According to a report by media mwnation on January 28, despite facing a wave of anti-tobacco protests, Malawi insisted that it would continue to grow tobacco leaves and determined to become the largest tobacco production area in South Africa by 2028.
Malawi Tobacco Commission (TC) Director Joseph Chidanti-Malunga said in an interview during a tree planting event on Saturday (January 27) that Malawi’s short to long-term The goal is to produce at least 200 million kilograms of tobacco leaves per year.
He pointed out that although there are some people who are against tobacco cultivation, just like there are people who are against coffee or sugar, this will not stop Malawi from continuing to grow tobacco. Malonga called tobacco the lifeline of Malawi and believed that without tobacco, Malawi's economy would collapse.
Ironically, although Malawi has fully joined the World Health Organization’s Framework Convention on Tobacco Control (FCTC) and ratified it in August 2023, the country still insists on tobacco leaf cultivation. The Convention, which enters into force on November 16, 2023, provides specific steps to address tobacco use and production, with international coordination to address issues of stabilizing health and reducing tobacco production.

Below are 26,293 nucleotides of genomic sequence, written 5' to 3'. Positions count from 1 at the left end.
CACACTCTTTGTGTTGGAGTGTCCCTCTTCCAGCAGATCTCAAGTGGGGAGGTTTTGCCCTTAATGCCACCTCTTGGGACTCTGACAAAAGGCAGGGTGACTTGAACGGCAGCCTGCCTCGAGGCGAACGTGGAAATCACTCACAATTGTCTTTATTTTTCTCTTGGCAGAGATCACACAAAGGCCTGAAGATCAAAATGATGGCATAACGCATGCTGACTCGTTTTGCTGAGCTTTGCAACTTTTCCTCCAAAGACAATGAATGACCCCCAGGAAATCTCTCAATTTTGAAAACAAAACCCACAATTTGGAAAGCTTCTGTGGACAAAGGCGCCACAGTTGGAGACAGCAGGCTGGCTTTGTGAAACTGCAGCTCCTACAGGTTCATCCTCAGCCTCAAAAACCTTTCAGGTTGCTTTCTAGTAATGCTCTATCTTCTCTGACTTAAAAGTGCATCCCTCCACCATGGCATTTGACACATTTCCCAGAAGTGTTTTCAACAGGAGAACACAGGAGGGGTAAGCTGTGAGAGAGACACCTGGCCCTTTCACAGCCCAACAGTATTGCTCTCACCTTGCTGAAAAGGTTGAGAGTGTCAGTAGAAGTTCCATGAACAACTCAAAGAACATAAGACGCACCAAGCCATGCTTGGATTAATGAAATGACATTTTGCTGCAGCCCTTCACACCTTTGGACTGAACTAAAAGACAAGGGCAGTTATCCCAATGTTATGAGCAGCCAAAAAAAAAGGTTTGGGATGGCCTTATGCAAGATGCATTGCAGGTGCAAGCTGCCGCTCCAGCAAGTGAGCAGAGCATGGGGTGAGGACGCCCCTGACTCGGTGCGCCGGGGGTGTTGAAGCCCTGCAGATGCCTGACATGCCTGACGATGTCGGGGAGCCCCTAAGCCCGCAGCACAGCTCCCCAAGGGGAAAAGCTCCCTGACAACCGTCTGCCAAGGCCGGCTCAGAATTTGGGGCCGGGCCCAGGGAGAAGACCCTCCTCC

However, Malonga said despite ratifying the convention, Malawi remains one of the world's most tobacco-dependent economies.
William Chadza, executive director of the Agricultural Policy Advancement and Transformation Agenda (Mwapata) Institute, said ratification of the convention should provide an incentive for Malawi to pursue other alternatives.
According to Malawi guidelines, tobacco is the country's main cash crop, contributing approximately 60% of foreign exchange earnings and 15% to the economy, employing millions of people directly or indirectly.
Last year, Malawi earned $282.61 million from 120 million kilograms of tobacco at an average price of $2.35 per kilogram. This compares with revenue of $182 million from 85 million kilograms of tobacco the previous year, at an average price of $2.14 per kilogram.